There’s also a 3.2-inch fully articulating screen at 921k-dots. Sadly, touch-sensitivity hasn’t been included, but being able to position it fully forwards is useful for video and selfies. 

Performance

When the light is good, the P950 focuses quickly and generally accurately. If you’re looking for a travel camera to mainly use in good light, then overall it’s a good performer. 

Focusing is a little slower at the furthest reach of the telephoto lens, while in lower light conditions you’ll notice that the lens hunts a little before finally locking on to the target. There are some occasions when the lens fails to lock onto the target at all – generally in low light and with the zoom extended. 

Nikon P950

(Image credit: Future)

The fastest frame rate available with the P950 is 7fps, which is reasonably useful for moving subjects, but there are better performers on the market. If you find you’re frequently trying to capture moving subjects, a bridge camera like the Panasonic FZ2000 is likely to be a more sensible option for you, thanks to its “4K Photo” functionality.

The P950's quoted battery life has been reduced when compared to the predecessor. This is presumably a result of the higher resolution viewfinder, with 290 shots per charge quoted, compared to 360 for the P900. 

In actual real-world use, it’s likely that you’ll get more than the quoted amount – you can safely expect it to last a day of moderate use. If you do find you need to charge it while on the go, another improvement from the predecessor is the addition of USB charging.

Image and video quality

As the P950 uses the same sensor and lens combination as the older P900, the image quality remains roughly the same, although you now get the boost of Raw shooting (more on that later). 

You might think that a camera boasting the same image quality as a five-year-old model is a little disappointing, but it’s clear that Nikon has concentrated on certain elements of usability over boosting image quality. 

That said, the P950’s sensor puts in a good performance, especially in favorable light. The small sensor struggles a little in low light, producing images which display noticeable grain, so if low light shooting is something you do a lot of, this isn't the camera for you.

Noise is evident from around ISO 1600, even at relatively small sizes, so it’s best to keep to as low an ISO number as possible. At the wide-angle end of the lens, you can shoot at f/2.8, which is helpful for letting in lots of light, but at the telephoto end, the maximum aperture is f/6.3. Sticking to good light situations for your zoom shots is therefore recommended if at all possible.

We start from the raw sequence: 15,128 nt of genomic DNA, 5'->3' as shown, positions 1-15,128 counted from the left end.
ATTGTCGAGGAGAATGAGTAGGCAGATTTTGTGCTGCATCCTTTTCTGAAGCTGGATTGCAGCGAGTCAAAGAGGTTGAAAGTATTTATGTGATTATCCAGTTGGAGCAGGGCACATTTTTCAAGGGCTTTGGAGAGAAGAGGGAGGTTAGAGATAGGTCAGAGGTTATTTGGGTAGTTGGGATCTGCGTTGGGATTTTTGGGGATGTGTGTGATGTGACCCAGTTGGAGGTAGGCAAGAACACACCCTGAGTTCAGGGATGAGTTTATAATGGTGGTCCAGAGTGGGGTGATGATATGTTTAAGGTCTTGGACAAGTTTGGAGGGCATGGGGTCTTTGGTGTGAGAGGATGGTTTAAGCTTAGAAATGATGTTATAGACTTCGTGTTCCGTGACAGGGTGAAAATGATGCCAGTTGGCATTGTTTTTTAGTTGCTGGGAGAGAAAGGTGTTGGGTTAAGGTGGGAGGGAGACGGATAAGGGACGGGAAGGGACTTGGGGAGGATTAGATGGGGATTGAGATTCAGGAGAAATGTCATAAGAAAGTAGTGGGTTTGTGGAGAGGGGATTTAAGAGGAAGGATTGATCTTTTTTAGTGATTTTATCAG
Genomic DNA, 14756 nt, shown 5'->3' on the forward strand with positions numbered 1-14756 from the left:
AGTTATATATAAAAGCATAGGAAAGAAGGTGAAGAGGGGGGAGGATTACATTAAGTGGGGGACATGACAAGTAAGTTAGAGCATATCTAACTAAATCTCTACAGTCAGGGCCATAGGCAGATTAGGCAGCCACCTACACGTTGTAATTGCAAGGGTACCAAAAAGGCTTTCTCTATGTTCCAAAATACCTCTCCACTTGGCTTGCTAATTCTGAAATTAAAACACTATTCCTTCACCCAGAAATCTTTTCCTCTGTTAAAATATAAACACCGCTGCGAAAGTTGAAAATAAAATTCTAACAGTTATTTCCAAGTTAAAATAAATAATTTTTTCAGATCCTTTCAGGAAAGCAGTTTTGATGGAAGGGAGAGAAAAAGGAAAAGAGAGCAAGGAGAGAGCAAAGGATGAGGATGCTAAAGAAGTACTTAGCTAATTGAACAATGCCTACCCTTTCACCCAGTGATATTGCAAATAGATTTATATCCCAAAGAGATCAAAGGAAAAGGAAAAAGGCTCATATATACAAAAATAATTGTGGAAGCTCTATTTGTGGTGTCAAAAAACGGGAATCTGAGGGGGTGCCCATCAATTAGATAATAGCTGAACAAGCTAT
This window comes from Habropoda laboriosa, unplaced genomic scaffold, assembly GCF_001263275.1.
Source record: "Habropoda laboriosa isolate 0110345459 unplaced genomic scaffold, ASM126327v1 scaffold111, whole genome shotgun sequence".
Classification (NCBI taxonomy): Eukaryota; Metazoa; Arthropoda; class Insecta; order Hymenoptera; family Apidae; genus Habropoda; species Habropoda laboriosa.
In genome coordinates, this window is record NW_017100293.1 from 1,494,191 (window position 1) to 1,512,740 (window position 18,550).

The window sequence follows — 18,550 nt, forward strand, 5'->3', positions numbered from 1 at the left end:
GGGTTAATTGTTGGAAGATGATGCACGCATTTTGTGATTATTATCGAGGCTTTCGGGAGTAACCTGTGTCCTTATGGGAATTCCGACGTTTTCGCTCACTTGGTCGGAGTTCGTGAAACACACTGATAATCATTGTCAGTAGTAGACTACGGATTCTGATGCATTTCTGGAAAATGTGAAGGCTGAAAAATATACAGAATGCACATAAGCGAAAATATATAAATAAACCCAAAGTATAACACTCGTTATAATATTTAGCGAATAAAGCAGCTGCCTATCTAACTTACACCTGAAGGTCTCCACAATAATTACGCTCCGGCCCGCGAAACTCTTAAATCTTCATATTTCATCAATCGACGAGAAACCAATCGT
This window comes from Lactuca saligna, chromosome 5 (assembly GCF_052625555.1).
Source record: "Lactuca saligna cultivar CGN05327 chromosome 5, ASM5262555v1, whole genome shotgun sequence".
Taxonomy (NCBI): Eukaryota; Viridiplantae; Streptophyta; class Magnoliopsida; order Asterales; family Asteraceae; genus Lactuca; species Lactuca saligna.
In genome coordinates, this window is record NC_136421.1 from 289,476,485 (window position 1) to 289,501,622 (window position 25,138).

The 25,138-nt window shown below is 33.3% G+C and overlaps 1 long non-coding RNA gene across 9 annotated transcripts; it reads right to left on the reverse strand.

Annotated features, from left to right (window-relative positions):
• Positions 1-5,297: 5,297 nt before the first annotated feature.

The addition of Raw format shooting on the P950 is a significant boost. Even though image quality hasn’t necessarily been improved from the P900, the fact that you can made adjustments in post-production gives you a little added flexibility to fix problematic shots.

Overall, exposures tend to be well-balanced when using the all-purpose metering setting, while the automatic white balance setting is also a good performer under a variety of different lighting conditions.

Video performance has been upgraded thanks to the addition of 4K recording. This is probably not a camera that will be used by serious videographers, but with the articulating screen and external microphone socket, it could be a good choice for travel vloggers.

Nikon P950

(Image credit: Future)

Verdict

Although it might seem like the P950 represents a fairly gentle evolution of the existing P900 model, some of the upgrades are pretty significant. 

Being able to shoot 4K video and in Raw format are perhaps the headline features. But improving the electronic viewfinder is another important update that improves the overall usability of the P950. 

That said, Nikon hasn’t done quite enough to make the P950 as appealing as it might be. The biggest omission has to be neglecting to include a touch-sensitive screen, while the decision to stick with a single UHS-I memory card slots also represents a restriction when it comes to fast shooting. 

As is always the case with pretty much every camera, there is a compromise to be made when you choose something like the P950. This is a model which is designed to appeal to those for whom zooming is the most important thing – perhaps for those who like to go on garden safaris or day trips without being bogged down for multiple lenses. 

At around £800/$800/$1400, it’s a relatively hefty investment for what is, at heart, a 'compact' camera. If you have a little bit of wiggle room in your budget, you could plump for the more advanced Nikon P1000, which isn't currently much more expensive.

It’s a decent performer, but there are certainly more flexible all-rounders on the market for those not too bothered by the ability to zoom.

The competition

Amy Davies

Amy has been writing about cameras, photography and associated tech since 2009. Amy was once part of the photography testing team for Future Publishing working across TechRadar, Digital Camera, PhotoPlus, N Photo and Photography Week. For her photography, she has won awards and has been exhibited. She often partakes in unusual projects - including one intense year where she used a different camera every single day. Amy is currently the Features Editor at Amateur Photographer magazine, and in her increasingly little spare time works across a number of high-profile publications including Wired, Stuff, Digital Camera World, Expert Reviews, and just a little off-tangent, PetsRadar.